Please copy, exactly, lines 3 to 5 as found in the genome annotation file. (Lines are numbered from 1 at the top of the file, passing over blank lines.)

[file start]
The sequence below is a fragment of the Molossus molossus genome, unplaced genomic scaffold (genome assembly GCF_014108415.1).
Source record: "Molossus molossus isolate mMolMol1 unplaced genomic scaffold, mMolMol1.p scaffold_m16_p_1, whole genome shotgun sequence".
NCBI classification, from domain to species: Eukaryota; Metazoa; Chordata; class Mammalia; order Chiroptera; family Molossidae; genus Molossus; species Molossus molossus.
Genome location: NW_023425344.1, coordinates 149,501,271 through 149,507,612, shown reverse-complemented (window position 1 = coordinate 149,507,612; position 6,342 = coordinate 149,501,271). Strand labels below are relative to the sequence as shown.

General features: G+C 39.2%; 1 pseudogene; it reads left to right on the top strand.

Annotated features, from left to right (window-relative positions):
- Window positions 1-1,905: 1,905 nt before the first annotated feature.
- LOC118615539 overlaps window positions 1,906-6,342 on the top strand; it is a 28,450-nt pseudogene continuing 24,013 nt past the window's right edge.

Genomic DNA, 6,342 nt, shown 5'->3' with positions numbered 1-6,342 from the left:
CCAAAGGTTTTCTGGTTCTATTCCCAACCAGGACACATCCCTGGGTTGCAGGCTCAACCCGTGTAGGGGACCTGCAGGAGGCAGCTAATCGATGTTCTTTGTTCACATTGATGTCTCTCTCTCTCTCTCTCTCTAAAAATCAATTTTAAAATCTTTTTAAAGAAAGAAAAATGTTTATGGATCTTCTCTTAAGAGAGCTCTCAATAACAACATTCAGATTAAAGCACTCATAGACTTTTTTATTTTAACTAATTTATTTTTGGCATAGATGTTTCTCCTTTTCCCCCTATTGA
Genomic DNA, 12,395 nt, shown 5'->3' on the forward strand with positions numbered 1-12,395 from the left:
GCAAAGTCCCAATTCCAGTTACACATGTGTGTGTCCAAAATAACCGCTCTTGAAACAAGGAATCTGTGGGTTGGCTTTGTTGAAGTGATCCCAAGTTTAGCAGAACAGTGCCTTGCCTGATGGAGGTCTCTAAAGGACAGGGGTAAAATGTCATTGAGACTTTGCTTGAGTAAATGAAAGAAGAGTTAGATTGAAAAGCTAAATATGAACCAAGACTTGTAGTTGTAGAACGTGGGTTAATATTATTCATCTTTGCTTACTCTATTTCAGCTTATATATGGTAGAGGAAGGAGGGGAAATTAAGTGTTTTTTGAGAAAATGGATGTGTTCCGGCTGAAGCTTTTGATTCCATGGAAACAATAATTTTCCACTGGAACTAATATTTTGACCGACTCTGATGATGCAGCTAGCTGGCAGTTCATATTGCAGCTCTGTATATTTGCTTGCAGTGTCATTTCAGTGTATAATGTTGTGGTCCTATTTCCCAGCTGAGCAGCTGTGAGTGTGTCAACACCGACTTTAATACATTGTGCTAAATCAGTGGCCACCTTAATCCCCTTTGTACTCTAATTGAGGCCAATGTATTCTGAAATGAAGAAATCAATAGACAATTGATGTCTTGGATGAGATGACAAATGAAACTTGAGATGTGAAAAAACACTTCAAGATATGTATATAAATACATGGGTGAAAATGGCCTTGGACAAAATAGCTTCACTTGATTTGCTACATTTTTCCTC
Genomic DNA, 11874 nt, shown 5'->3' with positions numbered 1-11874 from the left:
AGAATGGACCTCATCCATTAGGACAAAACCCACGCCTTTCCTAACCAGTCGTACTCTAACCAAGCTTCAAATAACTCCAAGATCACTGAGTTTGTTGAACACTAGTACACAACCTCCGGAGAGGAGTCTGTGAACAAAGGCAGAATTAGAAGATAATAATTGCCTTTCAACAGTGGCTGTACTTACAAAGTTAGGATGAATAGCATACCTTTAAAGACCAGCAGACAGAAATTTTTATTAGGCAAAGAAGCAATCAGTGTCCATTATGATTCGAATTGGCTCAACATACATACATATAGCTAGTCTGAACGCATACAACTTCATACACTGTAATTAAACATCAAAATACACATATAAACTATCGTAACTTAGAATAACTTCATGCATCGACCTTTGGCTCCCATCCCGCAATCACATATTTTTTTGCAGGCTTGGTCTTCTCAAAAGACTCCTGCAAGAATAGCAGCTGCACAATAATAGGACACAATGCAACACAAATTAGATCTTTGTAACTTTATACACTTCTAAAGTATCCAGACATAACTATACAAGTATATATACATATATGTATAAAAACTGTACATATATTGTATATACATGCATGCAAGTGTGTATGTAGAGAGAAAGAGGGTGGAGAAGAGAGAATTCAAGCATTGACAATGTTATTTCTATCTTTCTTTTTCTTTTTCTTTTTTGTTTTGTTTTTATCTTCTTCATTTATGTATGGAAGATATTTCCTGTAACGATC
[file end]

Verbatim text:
NCBI classification, from domain to species: Eukaryota; Metazoa; Chordata; class Mammalia; order Chiroptera; family Molossidae; genus Molossus; species Molossus molossus.
Genome location: NW_023425344.1, coordinates 149,501,271 through 149,507,612, shown reverse-complemented (window position 1 = coordinate 149,507,612; position 6,342 = coordinate 149,501,271). Strand labels below are relative to the sequence as shown.

General features: G+C 39.2%; 1 pseudogene; it reads left to right on the top strand.